Mimi O'Donnell is slowly finding her footing after the February 2014 death of her longtime partner, Philip Seymour Hoffman. After taking some time away from the theater world — where she first met the late Oscar-winning actor back in 1999 — the grieving theater director is back at work and opening up about her loss for the first time in an interview with the New York Times.
Asked how she's doing in the wake of Hoffman's untimely passing, O'Donnell said, "It is a ridiculous question — I don't know. There are so many people who have written beautiful books about grief, who have been able to say it much better than I, but I guess I would say that, after a year has passed, I'm able to function, if that's the right word, or be in the world a little bit differently."
In fact, O'Donnell turned to some of those "beautiful books" for comfort after the Capote star's death. Per the Times, she immersed herself in the writings of Joan Didion, Joyce Carol Oates, and even Emily Post.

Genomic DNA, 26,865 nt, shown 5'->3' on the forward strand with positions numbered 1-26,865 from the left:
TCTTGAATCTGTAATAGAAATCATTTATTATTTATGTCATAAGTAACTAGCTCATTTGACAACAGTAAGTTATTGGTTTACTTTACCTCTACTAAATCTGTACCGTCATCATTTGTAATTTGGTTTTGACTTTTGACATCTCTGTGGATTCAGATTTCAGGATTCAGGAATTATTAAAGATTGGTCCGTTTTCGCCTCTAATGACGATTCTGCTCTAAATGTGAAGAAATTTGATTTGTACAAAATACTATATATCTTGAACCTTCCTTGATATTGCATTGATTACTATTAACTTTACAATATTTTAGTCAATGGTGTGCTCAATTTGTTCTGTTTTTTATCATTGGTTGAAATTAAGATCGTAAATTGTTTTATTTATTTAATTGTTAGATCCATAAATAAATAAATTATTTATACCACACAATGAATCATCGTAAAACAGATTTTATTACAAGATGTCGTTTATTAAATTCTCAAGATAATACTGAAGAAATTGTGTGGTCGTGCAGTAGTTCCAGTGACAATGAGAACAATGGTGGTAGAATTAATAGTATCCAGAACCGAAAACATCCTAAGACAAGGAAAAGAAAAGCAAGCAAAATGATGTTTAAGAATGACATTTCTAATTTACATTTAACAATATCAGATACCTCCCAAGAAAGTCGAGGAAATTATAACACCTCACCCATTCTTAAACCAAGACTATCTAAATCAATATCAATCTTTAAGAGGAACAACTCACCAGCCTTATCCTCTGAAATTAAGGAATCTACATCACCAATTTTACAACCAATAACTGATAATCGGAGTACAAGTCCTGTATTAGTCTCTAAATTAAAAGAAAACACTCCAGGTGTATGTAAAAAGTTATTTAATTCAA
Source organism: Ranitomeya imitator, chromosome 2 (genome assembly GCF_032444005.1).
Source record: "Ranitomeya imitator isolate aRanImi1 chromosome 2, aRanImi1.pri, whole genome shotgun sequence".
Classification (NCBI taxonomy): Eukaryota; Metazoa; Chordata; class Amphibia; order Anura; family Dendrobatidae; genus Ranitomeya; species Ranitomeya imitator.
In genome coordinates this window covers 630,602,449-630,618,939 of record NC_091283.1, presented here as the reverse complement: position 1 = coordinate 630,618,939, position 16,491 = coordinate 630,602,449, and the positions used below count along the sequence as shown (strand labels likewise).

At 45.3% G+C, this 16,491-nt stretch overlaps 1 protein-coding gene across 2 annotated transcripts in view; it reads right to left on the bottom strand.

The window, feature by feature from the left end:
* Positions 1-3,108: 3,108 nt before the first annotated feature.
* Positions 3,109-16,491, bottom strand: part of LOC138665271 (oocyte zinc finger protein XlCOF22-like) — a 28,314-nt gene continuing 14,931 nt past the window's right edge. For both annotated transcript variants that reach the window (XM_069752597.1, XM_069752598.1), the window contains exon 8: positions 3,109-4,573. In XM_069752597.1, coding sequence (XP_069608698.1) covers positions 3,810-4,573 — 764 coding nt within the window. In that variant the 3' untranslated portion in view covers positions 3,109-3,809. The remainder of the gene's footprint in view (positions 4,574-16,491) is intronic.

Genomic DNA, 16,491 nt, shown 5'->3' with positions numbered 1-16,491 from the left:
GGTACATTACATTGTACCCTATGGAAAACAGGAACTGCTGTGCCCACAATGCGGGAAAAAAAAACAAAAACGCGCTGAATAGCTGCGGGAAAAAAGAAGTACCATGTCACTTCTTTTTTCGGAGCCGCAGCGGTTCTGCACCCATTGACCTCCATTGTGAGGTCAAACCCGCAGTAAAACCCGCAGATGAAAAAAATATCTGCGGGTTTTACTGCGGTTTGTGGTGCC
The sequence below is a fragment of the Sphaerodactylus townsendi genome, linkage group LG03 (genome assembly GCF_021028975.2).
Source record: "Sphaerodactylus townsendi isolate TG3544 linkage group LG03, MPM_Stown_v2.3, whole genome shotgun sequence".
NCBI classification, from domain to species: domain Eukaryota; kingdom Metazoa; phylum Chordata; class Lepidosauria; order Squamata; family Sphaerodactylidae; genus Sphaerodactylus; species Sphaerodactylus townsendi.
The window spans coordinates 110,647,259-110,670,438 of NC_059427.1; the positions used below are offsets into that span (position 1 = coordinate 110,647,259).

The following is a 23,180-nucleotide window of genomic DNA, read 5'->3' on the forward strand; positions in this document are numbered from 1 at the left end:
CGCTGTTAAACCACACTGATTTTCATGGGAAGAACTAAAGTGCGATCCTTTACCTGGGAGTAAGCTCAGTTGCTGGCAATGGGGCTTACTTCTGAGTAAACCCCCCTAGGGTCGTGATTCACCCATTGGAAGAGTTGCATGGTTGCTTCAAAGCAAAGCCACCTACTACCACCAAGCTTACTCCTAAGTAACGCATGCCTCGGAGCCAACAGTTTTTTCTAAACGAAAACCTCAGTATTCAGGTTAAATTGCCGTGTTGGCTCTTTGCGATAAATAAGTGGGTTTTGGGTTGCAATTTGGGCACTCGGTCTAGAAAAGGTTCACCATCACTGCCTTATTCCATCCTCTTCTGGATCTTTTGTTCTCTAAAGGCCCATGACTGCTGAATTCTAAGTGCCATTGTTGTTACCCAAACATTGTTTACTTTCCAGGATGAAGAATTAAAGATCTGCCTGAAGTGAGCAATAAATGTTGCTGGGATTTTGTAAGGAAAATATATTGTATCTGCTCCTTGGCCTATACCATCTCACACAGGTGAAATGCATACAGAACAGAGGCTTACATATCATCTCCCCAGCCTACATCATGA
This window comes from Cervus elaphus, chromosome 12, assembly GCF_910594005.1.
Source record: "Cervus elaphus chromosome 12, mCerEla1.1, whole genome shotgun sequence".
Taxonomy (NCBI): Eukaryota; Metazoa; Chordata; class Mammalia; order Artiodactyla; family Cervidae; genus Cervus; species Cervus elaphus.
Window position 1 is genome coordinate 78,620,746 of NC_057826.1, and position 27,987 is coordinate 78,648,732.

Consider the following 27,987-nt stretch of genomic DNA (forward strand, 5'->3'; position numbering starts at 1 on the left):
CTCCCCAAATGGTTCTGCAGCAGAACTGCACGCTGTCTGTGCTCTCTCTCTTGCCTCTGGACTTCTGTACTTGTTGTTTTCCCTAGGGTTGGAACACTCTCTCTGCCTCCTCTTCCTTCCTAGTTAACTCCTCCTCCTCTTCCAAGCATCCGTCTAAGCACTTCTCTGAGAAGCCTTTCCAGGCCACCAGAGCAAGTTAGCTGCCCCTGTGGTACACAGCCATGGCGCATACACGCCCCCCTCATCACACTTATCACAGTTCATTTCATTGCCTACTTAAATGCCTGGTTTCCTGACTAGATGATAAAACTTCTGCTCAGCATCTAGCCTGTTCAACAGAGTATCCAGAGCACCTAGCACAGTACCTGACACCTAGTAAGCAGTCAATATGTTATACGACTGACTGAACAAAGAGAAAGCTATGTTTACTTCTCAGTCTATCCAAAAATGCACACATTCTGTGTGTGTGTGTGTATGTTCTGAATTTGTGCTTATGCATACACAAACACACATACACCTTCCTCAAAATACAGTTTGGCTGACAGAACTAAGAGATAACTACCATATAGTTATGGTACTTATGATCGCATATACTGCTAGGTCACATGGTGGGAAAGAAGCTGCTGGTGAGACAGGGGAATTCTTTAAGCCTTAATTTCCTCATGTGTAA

"I was pretty stubborn in my falling apart," she told the paper. "And my kids saw all of it, because they should. What, am I going to hide it from them? I don't want them to hide it from me." (O'Donnell and Hoffman had three children together, Cooper, 12, Tallulah, 8, and Willa, 6.)
During that time, O'Donnell withdrew from her job as the artistic director at Labyrinth Theatre Company, a job Hoffman himself once held. "Even as the artistic director, there were times when I was like, 'I can't do this right now, and I'm not going to pretend I can,'" she told the Times.
She knew she'd come back, though, thanks in part to Cate Blanchett's performance in The Maids at City Center. (Blanchett costarred with Hoffman in 1999's The Talented Mr. Ripley, and dedicated her 2014 BAFTA to him after his death.)
"That was the first play that I saw after Phil had died, and she did that thing you want every actress in theater to do: She left her heart on the stage," O'Donnell — now directing a play called Nice Girl — told the Times. "And I knew enough in that moment to go: 'I love theater. I love it. I love what it can do.' And, not making a concrete decision, but knowing that I wasn't going to leave the theater company, I wasn't going to stop doing this."
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